How to Become a Court Reporter
To become a court reporter with the Stenotype Institute, you must complete the Basic Machine Shorthand curriculum. Day, evening and online classes are available for this program. The average full time student can complete this program in approximately 36 months. Upon completion of the required coursework, you will have the skills necessary to begin your lucrative new career as a court reporter.
Basic Machine Shorthand
This course is designed for students who want to train for positions in the fields of court reporting, conference reporting, convention reporting, television or classroom closed captioning, and the reporting of all types of hearings. Successful completion of this training requires a consistent speed of 225 wpm or more.
Though the completion objective of the court reporting course and the speed at which the student qualifies for graduation is 225 wpm, we make every effort to develop the student's speed to transcribe at a rate of 240 wpm. Study and practice outside of class are required. This course covers all phases of procedure and vocabulary building necessary for a future position as a court reporter.
Each student will be enrolled in the required academic courses as they are offered: Basic English, Legal Terminology, Medical Terminology, English for Court Reporters, Court Procedures and Case Catalysts.
The Basic English course will include:
- Study of English Grammar
- Rules of Punctuation
- Writing of Numbers
Special Emphasis in this course is placed on:
- Vocabulary Enrichment
- Commonly Confused Words
The Legal Terminology and Medical Terminology courses are designed to acquaint the student with legal and medical terms he or she will need as a court reporter.
The student is also required to take courses in the following:
- Computer-aided Transcription: This allows the student to develop a working knowledge of the technology and practices involved in the use of court reporting computer software.
- Court Procedures: Concentration and focus in this course are placed on the role of the court reporter in trials, depositions and administrative hearings.
- English for Court Reporters: This course places emphasis on the concentration and focus necessary in proofreading and editing legal documents.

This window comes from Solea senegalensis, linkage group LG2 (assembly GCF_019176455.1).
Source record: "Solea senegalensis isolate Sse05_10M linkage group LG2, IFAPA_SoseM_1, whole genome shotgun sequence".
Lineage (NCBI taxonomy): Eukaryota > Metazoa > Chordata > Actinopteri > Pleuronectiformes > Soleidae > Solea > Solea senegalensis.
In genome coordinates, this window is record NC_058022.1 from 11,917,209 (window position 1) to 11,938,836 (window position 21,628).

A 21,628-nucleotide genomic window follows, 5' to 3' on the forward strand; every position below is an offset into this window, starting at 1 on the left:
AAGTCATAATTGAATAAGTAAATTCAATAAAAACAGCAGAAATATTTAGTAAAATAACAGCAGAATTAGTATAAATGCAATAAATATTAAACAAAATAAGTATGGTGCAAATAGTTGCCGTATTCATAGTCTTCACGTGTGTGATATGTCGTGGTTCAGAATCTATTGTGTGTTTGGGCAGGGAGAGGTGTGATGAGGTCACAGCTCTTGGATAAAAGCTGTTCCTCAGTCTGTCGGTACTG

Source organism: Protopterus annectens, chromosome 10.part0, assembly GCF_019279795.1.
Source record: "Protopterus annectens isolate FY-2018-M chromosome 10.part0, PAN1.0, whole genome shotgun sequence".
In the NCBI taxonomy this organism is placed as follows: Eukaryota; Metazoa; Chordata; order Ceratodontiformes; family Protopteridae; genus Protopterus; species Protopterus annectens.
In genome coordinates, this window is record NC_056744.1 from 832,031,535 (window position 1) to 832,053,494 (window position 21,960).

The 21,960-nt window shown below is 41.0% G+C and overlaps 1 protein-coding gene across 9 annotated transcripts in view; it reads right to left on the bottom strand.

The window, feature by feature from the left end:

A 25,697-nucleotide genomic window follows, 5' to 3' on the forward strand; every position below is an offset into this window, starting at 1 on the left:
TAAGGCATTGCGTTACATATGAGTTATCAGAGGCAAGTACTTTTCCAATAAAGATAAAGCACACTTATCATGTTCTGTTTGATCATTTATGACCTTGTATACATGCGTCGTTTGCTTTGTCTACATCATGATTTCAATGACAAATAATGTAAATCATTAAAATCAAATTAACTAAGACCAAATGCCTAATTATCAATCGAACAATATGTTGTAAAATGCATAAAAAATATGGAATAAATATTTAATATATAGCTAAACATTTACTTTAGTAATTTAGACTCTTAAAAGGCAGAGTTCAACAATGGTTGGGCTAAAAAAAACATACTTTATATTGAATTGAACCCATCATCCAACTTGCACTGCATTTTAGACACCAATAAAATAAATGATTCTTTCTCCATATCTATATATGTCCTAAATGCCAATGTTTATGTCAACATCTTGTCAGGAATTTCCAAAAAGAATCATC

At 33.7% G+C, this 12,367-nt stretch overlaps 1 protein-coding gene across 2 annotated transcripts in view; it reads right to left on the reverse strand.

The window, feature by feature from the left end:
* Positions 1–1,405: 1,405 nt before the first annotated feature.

In addition to the above, the court reporting curriculum includes 45 court hours of internship time.
Machine Shorthand Theory 100-103
This segment of the curriculum applies the principles of theory and brings the student to a dictation speed of 60 words per minute (wpm). Academic subjects are begun during this phase of the student's training.
Machine Shorthand Speedbuilding: 80-140
This segment of the curriculum develops vocabulary and brings the student to a speed of 140 wpm. Additional academic courses and classes in computer-aided transcription are also completed. If a student stops at this point in the course, he or she may choose to take a position in other fields requiring high-speed dictation.
Machine Shorthand Speedbuilding: 160-225
This segment brings the student from a speed of 160 wpm on the stenotype machine to 225 wpm, which is the graduation requirement. Realistic training is given by having students sit in on court proceedings and other types of reporting assignments with a certified court reporter. The student learns the forms associated with transcript processing and court procedures.
All three sections include the study and practice of CAT (computer-aided transcription) and real-time reporting fundamentals and techniques. Case CATalyst® from Stenograph Corporation is the software used both in classes and outside assignments. Students are also introduced to other types of current and emerging technologies in litigation support.
Our Teaching Philosophy
At the Stenotype Institute, we place a strong emphasis on establishing and developing a rapport with each student by providing unmatched personalized training and support. We believe that the support we provide creates the best possible learning environment and equips our students with the tools they need to be successful in our program and become a court reporter.
Our instructors realize that when a student is involved in the rigorous program required to learn how to become a court reporter, there will be times along the way when he or she will become discouraged. If too much time elapses in the receipt of lessons from a student, the instructor uses a variety of techniques to motivate the student and get them back on track. We encourage all our students to keep in regular contact with their instructors and discuss any problems they may be having with their coursework.
Thank you for considering the Stenotype Institute, a premier court reporting school.